US4005750A (en) * 1975-07-01 1977-02-01 The United States Of America As Represented By The United States Energy Research And Development Administration Method for selectively orienting induced fractures in subterranean earth formations
US4067389A (en) * 1976-07-16 1978-01-10 Mobil Oil Corporation Hydraulic fracturing technique
US4378845A (en) * 1980-12-30 1983-04-05 Mobil Oil Corporation Sand control method employing special hydraulic fracturing technique
US4515214A (en) * 1983-09-09 1985-05-07 Mobil Oil Corporation Method for controlling the vertical growth of hydraulic fractures
US4549608A (en) * 1984-07-12 1985-10-29 Mobil Oil Corporation Hydraulic fracturing method employing special sand control technique
US4687061A (en) * 1986-12-08 1987-08-18 Mobil Oil Corporation Stimulation of earth formations surrounding a deviated wellbore by sequential hydraulic fracturing
US4714115A (en) * 1986-12-08 1987-12-22 Mobil Oil Corporation Hydraulic fracturing of a shallow subsurface formation
US4724905A (en) * 1986-09-15 1988-02-16 Mobil Oil Corporation Sequential hydraulic fracturing

Patent Citations (10)

* Cited by examiner, † Cited by third party
Publication number Priority date Publication date Assignee Title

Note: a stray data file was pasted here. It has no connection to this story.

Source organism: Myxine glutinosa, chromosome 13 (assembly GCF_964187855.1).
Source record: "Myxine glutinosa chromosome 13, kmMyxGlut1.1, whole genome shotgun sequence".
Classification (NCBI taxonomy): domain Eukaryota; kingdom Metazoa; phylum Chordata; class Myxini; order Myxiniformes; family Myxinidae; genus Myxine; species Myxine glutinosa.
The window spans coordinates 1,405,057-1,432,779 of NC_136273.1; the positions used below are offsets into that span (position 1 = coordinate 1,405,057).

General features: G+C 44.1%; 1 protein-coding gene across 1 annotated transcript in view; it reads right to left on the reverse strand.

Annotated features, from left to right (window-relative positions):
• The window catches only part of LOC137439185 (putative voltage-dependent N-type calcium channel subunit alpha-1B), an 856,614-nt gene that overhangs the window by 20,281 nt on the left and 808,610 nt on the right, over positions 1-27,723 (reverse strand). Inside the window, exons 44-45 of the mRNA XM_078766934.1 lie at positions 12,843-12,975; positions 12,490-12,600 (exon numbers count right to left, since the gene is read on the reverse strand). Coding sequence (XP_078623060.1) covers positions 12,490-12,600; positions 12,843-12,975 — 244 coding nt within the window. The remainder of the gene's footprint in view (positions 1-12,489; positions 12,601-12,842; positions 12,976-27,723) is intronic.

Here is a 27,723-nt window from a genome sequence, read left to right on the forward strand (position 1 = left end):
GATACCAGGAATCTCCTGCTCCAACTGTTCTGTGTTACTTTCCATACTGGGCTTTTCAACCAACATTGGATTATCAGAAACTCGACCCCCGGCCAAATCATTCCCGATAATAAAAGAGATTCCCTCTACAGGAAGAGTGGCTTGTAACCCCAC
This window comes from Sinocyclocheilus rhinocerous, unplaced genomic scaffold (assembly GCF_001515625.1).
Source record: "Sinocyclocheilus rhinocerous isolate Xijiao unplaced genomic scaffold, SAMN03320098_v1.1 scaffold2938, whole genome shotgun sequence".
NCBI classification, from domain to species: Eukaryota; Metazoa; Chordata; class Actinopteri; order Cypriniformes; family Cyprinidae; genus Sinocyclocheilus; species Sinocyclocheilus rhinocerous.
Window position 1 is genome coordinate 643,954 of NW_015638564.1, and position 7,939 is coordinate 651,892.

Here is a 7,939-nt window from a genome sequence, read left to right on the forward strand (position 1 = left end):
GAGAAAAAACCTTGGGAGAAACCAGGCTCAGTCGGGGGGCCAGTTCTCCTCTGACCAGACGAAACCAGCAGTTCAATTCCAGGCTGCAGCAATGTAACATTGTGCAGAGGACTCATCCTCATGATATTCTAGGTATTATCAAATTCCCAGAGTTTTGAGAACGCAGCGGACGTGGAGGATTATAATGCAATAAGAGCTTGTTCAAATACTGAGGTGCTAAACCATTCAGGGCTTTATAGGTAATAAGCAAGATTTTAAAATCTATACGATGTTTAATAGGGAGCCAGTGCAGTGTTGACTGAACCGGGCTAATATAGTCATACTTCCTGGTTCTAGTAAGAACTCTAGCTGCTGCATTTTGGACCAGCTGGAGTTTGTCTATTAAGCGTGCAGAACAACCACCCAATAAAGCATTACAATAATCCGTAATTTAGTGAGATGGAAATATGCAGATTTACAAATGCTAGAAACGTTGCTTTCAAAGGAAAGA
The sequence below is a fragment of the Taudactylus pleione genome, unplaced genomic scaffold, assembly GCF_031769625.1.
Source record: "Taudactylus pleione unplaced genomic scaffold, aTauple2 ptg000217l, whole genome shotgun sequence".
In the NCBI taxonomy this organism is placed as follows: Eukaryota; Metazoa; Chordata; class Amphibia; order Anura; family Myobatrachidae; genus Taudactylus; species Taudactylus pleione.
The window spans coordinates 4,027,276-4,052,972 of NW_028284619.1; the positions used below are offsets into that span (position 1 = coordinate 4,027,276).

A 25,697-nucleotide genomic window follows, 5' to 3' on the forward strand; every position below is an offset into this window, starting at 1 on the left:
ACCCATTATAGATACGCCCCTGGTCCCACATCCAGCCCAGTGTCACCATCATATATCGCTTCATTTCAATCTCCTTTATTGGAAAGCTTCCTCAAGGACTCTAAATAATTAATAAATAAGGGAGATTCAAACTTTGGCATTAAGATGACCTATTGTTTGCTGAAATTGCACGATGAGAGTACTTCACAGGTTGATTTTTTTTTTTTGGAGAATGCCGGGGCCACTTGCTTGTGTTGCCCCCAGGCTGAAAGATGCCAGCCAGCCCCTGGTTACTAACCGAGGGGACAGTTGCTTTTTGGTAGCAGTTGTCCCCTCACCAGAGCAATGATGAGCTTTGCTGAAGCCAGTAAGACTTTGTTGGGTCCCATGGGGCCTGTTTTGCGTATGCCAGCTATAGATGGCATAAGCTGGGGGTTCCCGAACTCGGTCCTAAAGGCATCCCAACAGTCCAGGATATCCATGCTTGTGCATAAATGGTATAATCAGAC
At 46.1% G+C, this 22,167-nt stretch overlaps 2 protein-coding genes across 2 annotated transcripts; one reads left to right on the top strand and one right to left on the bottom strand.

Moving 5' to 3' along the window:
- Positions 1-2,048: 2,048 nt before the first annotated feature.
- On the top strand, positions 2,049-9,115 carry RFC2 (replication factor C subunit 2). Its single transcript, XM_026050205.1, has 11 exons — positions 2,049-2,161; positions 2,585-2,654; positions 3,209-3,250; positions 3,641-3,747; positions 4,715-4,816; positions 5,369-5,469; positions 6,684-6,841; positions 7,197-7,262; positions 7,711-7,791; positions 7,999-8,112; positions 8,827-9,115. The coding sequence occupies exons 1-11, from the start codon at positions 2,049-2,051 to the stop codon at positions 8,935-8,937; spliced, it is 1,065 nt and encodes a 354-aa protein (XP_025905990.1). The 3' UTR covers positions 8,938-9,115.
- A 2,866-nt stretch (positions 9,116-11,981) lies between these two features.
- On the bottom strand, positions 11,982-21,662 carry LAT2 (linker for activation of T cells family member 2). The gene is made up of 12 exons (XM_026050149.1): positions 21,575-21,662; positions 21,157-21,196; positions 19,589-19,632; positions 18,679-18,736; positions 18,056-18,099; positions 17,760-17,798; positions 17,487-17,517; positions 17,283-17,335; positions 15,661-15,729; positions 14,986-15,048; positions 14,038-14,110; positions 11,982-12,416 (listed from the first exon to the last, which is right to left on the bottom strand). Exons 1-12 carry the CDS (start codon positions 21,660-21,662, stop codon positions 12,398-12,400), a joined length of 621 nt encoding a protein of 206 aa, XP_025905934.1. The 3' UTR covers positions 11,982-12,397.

US3965982A (en) * 1975-03-31 1976-06-29 Mobil Oil Corporation Hydraulic fracturing method for creating horizontal fractures
US3987850A (en) * 1975-06-13 1976-10-26 Mobil Oil Corporation Well completion method for controlling sand production
US4005750A (en) * 1975-07-01 1977-02-01 The United States Of America As Represented By The United States Energy Research And Development Administration Method for selectively orienting induced fractures in subterranean earth formations
US4067389A (en) * 1976-07-16 1978-01-10 Mobil Oil Corporation Hydraulic fracturing technique
US4378845A (en) * 1980-12-30 1983-04-05 Mobil Oil Corporation Sand control method employing special hydraulic fracturing technique
US4515214A (en) * 1983-09-09 1985-05-07 Mobil Oil Corporation Method for controlling the vertical growth of hydraulic fractures
US4549608A (en) * 1984-07-12 1985-10-29 Mobil Oil Corporation Hydraulic fracturing method employing special sand control technique
US4724905A (en) * 1986-09-15 1988-02-16 Mobil Oil Corporation Sequential hydraulic fracturing
US4687061A (en) * 1986-12-08 1987-08-18 Mobil Oil Corporation Stimulation of earth formations surrounding a deviated wellbore by sequential hydraulic fracturing
US4714115A (en) * 1986-12-08 1987-12-22 Mobil Oil Corporation Hydraulic fracturing of a shallow subsurface formation

Cited By (99)

* Cited by examiner, † Cited by third party
Publication number Priority date Publication date Assignee Title